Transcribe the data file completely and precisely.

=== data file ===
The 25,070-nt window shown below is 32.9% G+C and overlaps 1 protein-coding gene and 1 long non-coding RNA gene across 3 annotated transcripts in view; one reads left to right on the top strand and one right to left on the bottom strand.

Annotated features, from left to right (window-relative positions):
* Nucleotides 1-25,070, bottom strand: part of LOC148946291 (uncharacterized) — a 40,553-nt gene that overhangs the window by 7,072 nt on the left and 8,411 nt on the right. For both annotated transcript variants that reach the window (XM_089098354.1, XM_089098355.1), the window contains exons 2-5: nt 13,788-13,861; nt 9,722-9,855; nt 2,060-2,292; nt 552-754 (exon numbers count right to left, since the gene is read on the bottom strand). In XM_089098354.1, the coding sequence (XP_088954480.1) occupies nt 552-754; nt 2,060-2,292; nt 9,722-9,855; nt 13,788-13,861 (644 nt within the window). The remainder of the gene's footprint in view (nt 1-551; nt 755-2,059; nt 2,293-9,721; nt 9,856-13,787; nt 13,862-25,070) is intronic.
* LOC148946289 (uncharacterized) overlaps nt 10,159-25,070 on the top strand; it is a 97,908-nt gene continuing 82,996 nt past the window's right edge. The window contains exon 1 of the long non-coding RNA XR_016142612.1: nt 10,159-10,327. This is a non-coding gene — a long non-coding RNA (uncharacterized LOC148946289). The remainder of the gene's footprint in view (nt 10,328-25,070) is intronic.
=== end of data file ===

The 25,070-nt window shown below is 32.9% G+C and overlaps 1 protein-coding gene and 1 long non-coding RNA gene across 3 annotated transcripts in view; one reads left to right on the top strand and one right to left on the bottom strand.

Annotated features, from left to right (window-relative positions):
* Nucleotides 1-25,070, bottom strand: part of LOC148946291 (uncharacterized) — a 40,553-nt gene that overhangs the window by 7,072 nt on the left and 8,411 nt on the right. For both annotated transcript variants that reach the window (XM_089098354.1, XM_089098355.1), the window contains exons 2-5: nt 13,788-13,861; nt 9,722-9,855; nt 2,060-2,292; nt 552-754 (exon numbers count right to left, since the gene is read on the bottom strand). In XM_089098354.1, the coding sequence (XP_088954480.1) occupies nt 552-754; nt 2,060-2,292; nt 9,722-9,855; nt 13,788-13,861 (644 nt within the window). The remainder of the gene's footprint in view (nt 1-551; nt 755-2,059; nt 2,293-9,721; nt 9,856-13,787; nt 13,862-25,070) is intronic.
* LOC148946289 (uncharacterized) overlaps nt 10,159-25,070 on the top strand; it is a 97,908-nt gene continuing 82,996 nt past the window's right edge. The window contains exon 1 of the long non-coding RNA XR_016142612.1: nt 10,159-10,327. This is a non-coding gene — a long non-coding RNA (uncharacterized LOC148946289). The remainder of the gene's footprint in view (nt 10,328-25,070) is intronic.